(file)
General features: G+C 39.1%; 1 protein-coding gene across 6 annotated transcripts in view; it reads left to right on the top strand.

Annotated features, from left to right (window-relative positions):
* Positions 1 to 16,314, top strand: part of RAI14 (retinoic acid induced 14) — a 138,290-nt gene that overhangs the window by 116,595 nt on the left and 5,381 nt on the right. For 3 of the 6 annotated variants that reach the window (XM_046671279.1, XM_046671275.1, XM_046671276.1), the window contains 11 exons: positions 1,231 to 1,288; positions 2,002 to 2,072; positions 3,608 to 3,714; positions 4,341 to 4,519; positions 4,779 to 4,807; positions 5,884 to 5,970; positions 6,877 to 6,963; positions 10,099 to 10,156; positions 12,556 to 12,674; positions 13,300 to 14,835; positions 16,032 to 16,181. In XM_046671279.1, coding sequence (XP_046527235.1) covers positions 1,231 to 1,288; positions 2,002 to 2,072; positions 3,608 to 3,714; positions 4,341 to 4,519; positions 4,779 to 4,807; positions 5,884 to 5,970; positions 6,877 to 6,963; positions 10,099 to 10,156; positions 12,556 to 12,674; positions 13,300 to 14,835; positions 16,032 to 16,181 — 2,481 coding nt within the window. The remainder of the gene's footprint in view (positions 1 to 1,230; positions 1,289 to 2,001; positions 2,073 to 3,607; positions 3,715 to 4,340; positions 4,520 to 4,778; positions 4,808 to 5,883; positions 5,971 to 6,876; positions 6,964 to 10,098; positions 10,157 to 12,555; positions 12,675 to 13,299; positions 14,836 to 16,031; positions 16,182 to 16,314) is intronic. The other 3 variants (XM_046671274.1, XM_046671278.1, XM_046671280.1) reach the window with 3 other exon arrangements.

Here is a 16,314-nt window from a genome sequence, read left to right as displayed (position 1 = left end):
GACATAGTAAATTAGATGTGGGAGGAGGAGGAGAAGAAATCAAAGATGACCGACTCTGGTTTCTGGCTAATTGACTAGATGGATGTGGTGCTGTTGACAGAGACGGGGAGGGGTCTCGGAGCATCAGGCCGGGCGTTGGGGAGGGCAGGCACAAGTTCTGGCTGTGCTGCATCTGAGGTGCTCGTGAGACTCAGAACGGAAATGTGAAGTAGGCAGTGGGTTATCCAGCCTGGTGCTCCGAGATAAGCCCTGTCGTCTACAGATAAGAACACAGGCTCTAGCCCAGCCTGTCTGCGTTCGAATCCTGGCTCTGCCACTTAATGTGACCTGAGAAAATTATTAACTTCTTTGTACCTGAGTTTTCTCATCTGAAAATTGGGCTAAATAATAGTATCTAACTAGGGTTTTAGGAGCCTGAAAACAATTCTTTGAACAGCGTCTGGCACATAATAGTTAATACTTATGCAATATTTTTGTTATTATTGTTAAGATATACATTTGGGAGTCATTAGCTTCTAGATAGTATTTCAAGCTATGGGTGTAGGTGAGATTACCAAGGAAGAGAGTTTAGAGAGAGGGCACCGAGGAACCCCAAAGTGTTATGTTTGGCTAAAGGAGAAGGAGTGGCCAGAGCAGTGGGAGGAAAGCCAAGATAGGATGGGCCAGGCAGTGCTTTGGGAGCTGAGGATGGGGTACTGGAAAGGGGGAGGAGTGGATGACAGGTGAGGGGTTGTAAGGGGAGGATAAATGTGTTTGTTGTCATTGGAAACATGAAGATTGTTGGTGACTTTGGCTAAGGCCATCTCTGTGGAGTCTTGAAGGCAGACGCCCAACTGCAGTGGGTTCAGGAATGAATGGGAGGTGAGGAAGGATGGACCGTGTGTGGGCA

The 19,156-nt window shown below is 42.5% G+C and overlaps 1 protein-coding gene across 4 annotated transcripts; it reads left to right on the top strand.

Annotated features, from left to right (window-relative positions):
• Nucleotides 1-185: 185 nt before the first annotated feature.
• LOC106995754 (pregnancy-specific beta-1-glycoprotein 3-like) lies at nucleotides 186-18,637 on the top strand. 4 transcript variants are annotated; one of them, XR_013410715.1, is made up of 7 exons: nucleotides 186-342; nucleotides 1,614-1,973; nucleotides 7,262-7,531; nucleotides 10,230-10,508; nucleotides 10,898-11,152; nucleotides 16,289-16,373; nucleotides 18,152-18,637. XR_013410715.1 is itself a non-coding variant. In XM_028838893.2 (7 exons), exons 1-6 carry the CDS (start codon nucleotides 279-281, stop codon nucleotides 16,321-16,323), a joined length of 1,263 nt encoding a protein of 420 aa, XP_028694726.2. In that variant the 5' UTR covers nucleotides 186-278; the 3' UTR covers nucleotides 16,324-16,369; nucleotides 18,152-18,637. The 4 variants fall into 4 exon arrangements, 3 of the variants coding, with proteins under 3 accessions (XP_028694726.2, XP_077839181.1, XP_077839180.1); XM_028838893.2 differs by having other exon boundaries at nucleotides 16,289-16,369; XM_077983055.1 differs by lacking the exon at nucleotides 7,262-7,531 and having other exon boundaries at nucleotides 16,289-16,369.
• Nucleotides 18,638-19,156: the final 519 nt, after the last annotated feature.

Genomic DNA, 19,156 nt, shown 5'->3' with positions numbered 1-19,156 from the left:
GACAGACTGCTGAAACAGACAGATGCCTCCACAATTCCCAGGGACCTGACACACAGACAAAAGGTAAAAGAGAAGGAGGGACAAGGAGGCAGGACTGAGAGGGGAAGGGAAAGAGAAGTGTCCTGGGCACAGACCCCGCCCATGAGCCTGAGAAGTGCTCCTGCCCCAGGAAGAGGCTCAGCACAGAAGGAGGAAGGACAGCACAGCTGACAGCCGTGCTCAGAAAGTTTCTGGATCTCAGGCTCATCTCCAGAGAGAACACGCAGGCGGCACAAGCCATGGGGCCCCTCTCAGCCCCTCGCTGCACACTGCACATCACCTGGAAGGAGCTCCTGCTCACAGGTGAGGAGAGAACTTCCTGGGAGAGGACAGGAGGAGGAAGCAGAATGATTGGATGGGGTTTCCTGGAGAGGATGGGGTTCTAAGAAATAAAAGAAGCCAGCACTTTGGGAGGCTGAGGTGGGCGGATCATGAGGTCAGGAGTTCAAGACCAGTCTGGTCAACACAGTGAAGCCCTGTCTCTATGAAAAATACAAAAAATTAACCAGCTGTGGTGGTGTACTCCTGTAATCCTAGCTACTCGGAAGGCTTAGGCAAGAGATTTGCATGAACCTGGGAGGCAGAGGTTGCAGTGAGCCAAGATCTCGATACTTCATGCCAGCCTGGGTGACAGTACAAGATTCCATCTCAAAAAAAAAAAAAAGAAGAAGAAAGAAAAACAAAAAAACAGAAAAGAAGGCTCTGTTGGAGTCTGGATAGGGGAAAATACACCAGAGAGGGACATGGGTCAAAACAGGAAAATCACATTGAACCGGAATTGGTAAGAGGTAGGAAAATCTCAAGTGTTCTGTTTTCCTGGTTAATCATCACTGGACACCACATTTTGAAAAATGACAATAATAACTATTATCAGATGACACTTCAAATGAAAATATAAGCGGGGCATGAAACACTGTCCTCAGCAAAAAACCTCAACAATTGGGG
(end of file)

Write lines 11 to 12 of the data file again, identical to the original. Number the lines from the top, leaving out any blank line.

Genomic DNA, 19,156 nt, shown 5'->3' with positions numbered 1-19,156 from the left:
GACAGACTGCTGAAACAGACAGATGCCTCCACAATTCCCAGGGACCTGACACACAGACAAAAGGTAAAAGAGAAGGAGGGACAAGGAGGCAGGACTGAGAGGGGAAGGGAAAGAGAAGTGTCCTGGGCACAGACCCCGCCCATGAGCCTGAGAAGTGCTCCTGCCCCAGGAAGAGGCTCAGCACAGAAGGAGGAAGGACAGCACAGCTGACAGCCGTGCTCAGAAAGTTTCTGGATCTCAGGCTCATCTCCAGAGAGAACACGCAGGCGGCACAAGCCATGGGGCCCCTCTCAGCCCCTCGCTGCACACTGCACATCACCTGGAAGGAGCTCCTGCTCACAGGTGAGGAGAGAACTTCCTGGGAGAGGACAGGAGGAGGAAGCAGAATGATTGGATGGGGTTTCCTGGAGAGGATGGGGTTCTAAGAAATAAAAGAAGCCAGCACTTTGGGAGGCTGAGGTGGGCGGATCATGAGGTCAGGAGTTCAAGACCAGTCTGGTCAACACAGTGAAGCCCTGTCTCTATGAAAAATACAAAAAATTAACCAGCTGTGGTGGTGTACTCCTGTAATCCTAGCTACTCGGAAGGCTTAGGCAAGAGATTTGCATGAACCTGGGAGGCAGAGGTTGCAGTGAGCCAAGATCTCGATACTTCATGCCAGCCTGGGTGACAGTACAAGATTCCATCTCAAAAAAAAAAAAAAGAAGAAGAAAGAAAAACAAAAAAACAGAAAAGAAGGCTCTGTTGGAGTCTGGATAGGGGAAAATACACCAGAGAGGGACATGGGTCAAAACAGGAAAATCACATTGAACCGGAATTGGTAAGAGGTAGGAAAATCTCAAGTGTTCTGTTTTCCTGGTTAATCATCACTGGACACCACATTTTGAAAAATGACAATAATAACTATTATCAGATGACACTTCAAATGAAAATATAAGCGGGGCATGAAACACTGTCCTCAGCAAAAAACCTCAACAATTGGGG